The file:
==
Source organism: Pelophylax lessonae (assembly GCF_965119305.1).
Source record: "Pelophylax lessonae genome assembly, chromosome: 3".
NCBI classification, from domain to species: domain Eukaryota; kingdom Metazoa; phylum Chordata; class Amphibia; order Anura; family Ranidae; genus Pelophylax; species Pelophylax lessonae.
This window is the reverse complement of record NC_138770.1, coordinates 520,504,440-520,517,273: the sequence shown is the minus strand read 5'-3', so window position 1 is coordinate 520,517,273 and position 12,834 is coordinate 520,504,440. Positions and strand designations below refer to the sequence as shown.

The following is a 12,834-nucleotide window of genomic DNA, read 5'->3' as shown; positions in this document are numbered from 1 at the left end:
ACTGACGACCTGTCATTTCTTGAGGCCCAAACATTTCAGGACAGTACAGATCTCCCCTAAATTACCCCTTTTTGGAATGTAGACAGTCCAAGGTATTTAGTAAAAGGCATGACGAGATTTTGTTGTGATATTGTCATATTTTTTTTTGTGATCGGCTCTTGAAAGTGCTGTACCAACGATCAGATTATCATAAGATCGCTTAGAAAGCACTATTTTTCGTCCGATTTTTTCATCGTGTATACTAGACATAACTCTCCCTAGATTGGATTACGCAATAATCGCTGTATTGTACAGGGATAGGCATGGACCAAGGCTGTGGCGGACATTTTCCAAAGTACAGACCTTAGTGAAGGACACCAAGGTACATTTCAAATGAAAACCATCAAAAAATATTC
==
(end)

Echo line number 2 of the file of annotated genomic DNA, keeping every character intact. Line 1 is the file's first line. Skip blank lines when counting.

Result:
Source record: "Pelophylax lessonae genome assembly, chromosome: 3".